North Korea

POTUS Drops MAJOR Hint About The Next Step in North Korea Nonsense

Over the last 48 hours, there has been quite a bit of movement in the saga involving U.S President Donald Trump and North Korea’s “Supreme Leader” Kim Jong Un.

The two world leaders have been trading barbs for virtually the entire time that Donald Trump has been in office, with Kim sensing an opportunity to gain diplomatic ground during the White House transition.  Accompanying Kim’s big-mouthed posturing are a pair of successful intercontinental ballistic missile launches and the likely underground testing of a thermonuclear device that could possibly find itself attached to the aforementioned projectiles.

This, rightfully, hasn’t sat well with President Trump, who has never been shy about expressing himself and his feelings regarding those who look to harm the United States.  Trump has met Kim’s threats of turning the U.S. to “ash and darkness” with stern language of his own, claiming that the U.S. could “destroy” the nation as a whole with a “fire and fury” the liked of which the world has “never seen”.

This weekend, Trump has taken it up another notch, as the nation fears a possible Columbus Day ‘surprise’ from the hermit kingdom.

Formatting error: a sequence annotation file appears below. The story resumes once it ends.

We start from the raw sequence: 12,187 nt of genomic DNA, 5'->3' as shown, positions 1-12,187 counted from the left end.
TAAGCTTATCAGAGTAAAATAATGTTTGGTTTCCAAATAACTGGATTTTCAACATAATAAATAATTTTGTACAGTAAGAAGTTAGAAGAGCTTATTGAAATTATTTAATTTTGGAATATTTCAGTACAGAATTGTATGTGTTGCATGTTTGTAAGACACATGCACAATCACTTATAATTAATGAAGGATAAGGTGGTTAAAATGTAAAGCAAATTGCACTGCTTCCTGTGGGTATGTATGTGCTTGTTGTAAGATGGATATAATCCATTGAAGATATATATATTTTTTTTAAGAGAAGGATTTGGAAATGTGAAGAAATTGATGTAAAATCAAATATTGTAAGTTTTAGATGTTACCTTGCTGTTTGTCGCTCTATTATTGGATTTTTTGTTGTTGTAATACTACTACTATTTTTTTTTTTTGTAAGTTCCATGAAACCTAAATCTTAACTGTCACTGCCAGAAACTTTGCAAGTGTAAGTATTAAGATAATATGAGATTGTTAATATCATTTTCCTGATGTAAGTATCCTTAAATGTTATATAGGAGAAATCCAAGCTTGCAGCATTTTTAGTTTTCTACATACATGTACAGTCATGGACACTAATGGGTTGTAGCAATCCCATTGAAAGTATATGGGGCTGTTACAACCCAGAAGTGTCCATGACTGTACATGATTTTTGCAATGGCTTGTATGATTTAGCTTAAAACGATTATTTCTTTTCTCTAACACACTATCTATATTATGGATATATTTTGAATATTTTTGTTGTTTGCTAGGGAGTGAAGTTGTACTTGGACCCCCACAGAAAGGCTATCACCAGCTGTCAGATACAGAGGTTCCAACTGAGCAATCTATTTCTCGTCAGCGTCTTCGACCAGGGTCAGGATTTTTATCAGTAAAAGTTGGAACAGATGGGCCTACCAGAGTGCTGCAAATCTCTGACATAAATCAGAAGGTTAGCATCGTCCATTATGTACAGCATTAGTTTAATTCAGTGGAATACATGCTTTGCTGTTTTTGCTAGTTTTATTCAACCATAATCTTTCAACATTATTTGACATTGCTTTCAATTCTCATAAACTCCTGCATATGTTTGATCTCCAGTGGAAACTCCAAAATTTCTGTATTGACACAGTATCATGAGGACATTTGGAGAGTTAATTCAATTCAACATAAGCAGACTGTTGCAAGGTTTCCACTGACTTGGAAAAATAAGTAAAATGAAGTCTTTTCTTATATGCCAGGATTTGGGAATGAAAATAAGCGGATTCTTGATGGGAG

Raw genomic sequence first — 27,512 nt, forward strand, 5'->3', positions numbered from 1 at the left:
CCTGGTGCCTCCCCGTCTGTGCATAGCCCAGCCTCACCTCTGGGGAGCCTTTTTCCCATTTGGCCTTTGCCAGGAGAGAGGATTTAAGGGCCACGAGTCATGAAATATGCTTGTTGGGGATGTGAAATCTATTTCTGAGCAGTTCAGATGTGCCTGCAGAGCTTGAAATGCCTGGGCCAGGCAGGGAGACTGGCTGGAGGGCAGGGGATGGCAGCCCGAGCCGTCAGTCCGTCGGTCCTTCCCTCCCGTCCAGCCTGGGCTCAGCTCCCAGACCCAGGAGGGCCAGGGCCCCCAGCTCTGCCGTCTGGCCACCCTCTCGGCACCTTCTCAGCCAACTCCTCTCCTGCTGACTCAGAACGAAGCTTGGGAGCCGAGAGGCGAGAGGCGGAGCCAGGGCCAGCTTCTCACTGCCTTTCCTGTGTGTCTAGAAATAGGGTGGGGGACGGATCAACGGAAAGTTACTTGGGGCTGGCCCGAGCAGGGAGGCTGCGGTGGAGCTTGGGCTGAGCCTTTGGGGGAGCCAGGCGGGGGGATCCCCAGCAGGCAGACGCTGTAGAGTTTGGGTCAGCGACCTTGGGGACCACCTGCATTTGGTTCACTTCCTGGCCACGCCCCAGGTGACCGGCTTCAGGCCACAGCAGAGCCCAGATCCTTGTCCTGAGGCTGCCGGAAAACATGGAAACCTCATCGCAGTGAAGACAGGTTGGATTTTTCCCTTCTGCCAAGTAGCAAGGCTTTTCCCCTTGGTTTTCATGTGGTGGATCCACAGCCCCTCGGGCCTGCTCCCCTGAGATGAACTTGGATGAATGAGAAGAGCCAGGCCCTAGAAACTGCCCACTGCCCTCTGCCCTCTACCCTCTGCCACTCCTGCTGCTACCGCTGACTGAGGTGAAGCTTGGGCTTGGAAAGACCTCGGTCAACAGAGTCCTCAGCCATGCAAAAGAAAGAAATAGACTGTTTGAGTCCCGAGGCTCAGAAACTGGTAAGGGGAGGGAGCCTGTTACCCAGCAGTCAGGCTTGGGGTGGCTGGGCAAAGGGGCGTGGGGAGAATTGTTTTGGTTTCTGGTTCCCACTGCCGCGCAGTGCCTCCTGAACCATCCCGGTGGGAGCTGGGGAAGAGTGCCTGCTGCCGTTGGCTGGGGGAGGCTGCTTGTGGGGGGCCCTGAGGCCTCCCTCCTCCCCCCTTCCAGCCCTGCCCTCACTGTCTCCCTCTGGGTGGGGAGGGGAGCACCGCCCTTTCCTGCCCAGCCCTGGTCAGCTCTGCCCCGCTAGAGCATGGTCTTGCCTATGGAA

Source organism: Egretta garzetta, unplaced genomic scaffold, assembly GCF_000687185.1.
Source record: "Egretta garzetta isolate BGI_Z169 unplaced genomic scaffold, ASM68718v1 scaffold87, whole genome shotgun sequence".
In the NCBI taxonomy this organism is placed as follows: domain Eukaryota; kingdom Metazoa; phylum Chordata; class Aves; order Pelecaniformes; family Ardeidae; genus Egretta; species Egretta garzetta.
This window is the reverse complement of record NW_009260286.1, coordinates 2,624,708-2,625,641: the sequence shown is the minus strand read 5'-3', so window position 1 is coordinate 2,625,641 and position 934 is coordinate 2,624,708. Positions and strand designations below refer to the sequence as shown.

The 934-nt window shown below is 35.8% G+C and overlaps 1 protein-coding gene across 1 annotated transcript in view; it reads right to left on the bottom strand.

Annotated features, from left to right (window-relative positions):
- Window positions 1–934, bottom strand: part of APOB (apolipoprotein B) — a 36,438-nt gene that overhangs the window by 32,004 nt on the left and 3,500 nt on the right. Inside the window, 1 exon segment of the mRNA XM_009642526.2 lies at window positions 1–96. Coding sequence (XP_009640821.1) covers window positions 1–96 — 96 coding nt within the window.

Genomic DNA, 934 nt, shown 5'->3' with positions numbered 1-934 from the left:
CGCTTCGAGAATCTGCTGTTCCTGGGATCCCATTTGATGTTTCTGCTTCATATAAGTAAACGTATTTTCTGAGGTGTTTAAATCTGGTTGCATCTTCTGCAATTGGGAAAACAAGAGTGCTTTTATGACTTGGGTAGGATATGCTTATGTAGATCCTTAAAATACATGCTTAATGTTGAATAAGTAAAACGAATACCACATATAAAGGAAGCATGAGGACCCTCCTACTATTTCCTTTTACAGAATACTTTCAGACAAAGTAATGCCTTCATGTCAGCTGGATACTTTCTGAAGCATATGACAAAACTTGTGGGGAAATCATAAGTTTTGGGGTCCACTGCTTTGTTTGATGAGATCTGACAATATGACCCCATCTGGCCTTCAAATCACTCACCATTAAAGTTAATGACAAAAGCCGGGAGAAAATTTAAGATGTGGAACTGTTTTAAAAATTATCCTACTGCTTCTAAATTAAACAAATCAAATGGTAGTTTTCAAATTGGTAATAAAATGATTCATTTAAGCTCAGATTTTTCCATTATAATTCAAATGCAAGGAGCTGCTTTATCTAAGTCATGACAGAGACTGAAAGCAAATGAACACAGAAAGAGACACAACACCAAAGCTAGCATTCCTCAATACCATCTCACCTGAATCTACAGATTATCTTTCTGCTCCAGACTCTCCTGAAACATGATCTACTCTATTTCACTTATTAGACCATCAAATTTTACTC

“US President Donald Trump said on Saturday that ‘only one thing will work’ to solve the North Korea crisis, although he did not explicitly specify what that would be.

“‘Presidents and their administrations have been talking to North Korea for 25 years, agreements made and massive amounts of money paid……’ the president tweeted.

“‘…hasn’t worked, agreements violated before the ink was dry, makings fools of U.S. negotiators. Sorry, but only one thing will work!’ he continued in a second tweet.

“It’s unclear whether Trump was referring to the nuclear option when he said ‘only one thing will work.’ A senior administration official told Business Insider that the White House had ‘nothing else to add’ to the president’s tweets, and the State Department did not return a request for comment.”

What we once believed about North Korea’s aggression/capitulation strategy of years past seems to be out the window in the current era.

Where the U.S. would simply meet Kim Jong Un’s threats with subtle sanctions and a shying away from outright conflict, President Trump has embraced the role of American protector to an unprecedented degree.  His tough talk for the dainty dictator of the DPRK has put Kim in the hot seat, forcing the young despot to act, knowing fully well that any military aggression will be met with an end to his reign.

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